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  • Writer's pictureStacey Murtagh

How to boost your Vitamin D intake


Vitamin D is a much needed nutrient that plays a key role in almost all of our physiological functions. As an immune system regulator, vitamin D is absolutely vital to good health. It’s the only vitamin your body makes itself (and it’s actually a hormone!). Although there are many forms of vitamin D, the two most common types are vitamin D3 and vitamin D2. It supports your immune system, nervous system, mood, bone growth and overall health, therefore it is vital. It's the most undervalued nutrient in the world as most people think they get enough from the sun. However, sunlight is only one source of vitamin D, and there are very few individuals who get enough exposure to sunshine to benefit from the levels of vitamin D it provides. Additionally, excessive time in the sun can increase the risk of skin cancer. Vitamin D provides protection from:

  • Osteoporosis

  • Hypertension

  • Cancer

  • Autoimmune disease

Whilst it's important to absorb Vitamin D there is some controversy over how. Vitamin D is naturally present in very few foods. Exposing your body to sunlight is the simplest way to get vitamin D – your body makes it naturally. However, the amount of sun you need to meet your vitamin D requirements varies hugely, depending on your location, the season, your skin type, the time of day, air pollution, body parts exposed, and age. While some say exposure to the sun is enough, others say the sun is not reliable and therefore encourage a supplement. It's important that if you wish to take a supplement you should always check with your GP and perhaps have a blood test to determine if you are deficient in vitamin D. Easy ways to boost your Vitamin D:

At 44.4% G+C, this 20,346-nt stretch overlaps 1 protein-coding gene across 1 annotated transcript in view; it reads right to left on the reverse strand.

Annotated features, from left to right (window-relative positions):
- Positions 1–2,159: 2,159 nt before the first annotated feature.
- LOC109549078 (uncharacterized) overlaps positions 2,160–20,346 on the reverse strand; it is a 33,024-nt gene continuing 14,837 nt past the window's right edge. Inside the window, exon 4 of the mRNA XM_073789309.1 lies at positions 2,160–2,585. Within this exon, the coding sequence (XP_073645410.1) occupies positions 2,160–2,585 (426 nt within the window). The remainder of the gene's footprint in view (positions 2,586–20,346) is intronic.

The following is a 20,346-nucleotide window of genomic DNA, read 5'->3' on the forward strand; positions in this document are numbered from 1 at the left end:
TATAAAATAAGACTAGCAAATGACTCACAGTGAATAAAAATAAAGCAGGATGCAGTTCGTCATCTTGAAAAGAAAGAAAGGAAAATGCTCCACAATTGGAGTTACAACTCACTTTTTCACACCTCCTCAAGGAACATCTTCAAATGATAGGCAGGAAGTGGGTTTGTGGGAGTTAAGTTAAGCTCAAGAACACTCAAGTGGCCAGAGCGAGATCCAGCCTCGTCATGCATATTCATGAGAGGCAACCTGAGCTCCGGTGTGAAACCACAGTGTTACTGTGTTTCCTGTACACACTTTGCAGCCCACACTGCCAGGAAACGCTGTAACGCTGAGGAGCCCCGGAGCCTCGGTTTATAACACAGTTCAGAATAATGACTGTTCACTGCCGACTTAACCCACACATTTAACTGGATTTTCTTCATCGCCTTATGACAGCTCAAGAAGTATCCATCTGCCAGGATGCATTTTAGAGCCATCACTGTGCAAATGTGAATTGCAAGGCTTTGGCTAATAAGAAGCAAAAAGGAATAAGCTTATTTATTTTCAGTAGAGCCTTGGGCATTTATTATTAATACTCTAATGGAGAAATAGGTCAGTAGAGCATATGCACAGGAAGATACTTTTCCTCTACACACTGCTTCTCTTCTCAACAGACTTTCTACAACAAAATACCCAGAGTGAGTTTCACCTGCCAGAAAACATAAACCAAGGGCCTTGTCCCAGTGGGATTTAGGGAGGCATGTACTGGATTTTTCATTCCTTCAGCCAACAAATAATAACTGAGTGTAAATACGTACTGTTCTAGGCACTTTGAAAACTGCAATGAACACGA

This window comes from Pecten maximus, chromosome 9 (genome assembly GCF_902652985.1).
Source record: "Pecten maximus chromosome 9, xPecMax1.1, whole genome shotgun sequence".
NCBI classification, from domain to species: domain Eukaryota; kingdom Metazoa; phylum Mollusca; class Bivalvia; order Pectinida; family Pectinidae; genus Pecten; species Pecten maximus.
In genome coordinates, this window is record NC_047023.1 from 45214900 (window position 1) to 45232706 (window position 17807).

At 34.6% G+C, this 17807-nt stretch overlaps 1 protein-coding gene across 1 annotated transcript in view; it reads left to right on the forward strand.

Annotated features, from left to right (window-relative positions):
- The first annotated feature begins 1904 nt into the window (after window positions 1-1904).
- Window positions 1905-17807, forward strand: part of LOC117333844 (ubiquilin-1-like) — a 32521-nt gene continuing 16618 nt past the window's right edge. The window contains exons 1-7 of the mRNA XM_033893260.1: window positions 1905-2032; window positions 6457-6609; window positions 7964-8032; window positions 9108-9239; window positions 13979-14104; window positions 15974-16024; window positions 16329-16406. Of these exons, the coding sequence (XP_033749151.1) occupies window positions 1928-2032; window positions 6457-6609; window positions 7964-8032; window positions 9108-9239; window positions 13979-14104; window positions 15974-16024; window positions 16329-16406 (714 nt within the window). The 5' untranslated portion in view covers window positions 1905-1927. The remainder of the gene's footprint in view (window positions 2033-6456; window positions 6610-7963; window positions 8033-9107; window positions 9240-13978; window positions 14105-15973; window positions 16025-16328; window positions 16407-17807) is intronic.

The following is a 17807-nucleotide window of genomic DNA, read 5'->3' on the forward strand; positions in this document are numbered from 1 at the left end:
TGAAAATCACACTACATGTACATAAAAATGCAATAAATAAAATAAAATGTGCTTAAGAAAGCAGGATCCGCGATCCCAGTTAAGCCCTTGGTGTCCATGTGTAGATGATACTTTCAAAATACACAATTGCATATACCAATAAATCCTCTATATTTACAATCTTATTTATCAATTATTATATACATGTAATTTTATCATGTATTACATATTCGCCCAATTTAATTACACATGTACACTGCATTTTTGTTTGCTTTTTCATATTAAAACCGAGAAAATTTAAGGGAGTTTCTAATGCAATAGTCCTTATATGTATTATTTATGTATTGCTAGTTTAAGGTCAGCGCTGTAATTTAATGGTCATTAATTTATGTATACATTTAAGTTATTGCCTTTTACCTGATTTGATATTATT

• Food First: High in Vitamin D foods such as mushrooms, eggs, oily fish, carrots and butternut squash.

  • Sunshine: a walk in daylight for at least 30 minutes can help boost your vitamin D levels.

  • Take a Vitamin D supplement - consult with your GP before taking to ensure it doesn't impact other medications or health concerns.

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